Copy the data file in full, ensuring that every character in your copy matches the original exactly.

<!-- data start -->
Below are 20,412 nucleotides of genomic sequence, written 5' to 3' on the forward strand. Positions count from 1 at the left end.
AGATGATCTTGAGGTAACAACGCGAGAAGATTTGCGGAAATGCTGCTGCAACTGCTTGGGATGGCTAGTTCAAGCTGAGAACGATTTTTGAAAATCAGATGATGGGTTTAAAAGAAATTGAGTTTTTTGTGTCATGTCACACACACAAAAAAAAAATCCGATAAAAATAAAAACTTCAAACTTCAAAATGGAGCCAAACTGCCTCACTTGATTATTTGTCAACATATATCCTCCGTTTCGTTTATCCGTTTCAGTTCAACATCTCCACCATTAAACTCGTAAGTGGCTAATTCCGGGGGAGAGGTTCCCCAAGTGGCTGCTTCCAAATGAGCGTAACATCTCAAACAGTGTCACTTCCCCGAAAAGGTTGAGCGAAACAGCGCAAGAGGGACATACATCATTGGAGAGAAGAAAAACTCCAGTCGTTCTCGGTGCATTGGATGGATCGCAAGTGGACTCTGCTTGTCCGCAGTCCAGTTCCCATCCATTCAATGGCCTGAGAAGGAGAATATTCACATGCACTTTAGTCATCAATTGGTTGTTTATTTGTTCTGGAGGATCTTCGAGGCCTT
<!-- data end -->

Below are 20,412 nucleotides of genomic sequence, written 5' to 3' on the forward strand. Positions count from 1 at the left end.
AGATGATCTTGAGGTAACAACGCGAGAAGATTTGCGGAAATGCTGCTGCAACTGCTTGGGATGGCTAGTTCAAGCTGAGAACGATTTTTGAAAATCAGATGATGGGTTTAAAAGAAATTGAGTTTTTTGTGTCATGTCACACACACAAAAAAAAAATCCGATAAAAATAAAAACTTCAAACTTCAAAATGGAGCCAAACTGCCTCACTTGATTATTTGTCAACATATATCCTCCGTTTCGTTTATCCGTTTCAGTTCAACATCTCCACCATTAAACTCGTAAGTGGCTAATTCCGGGGGAGAGGTTCCCCAAGTGGCTGCTTCCAAATGAGCGTAACATCTCAAACAGTGTCACTTCCCCGAAAAGGTTGAGCGAAACAGCGCAAGAGGGACATACATCATTGGAGAGAAGAAAAACTCCAGTCGTTCTCGGTGCATTGGATGGATCGCAAGTGGACTCTGCTTGTCCGCAGTCCAGTTCCCATCCATTCAATGGCCTGAGAAGGAGAATATTCACATGCACTTTAGTCATCAATTGGTTGTTTATTTGTTCTGGAGGATCTTCGAGGCCTT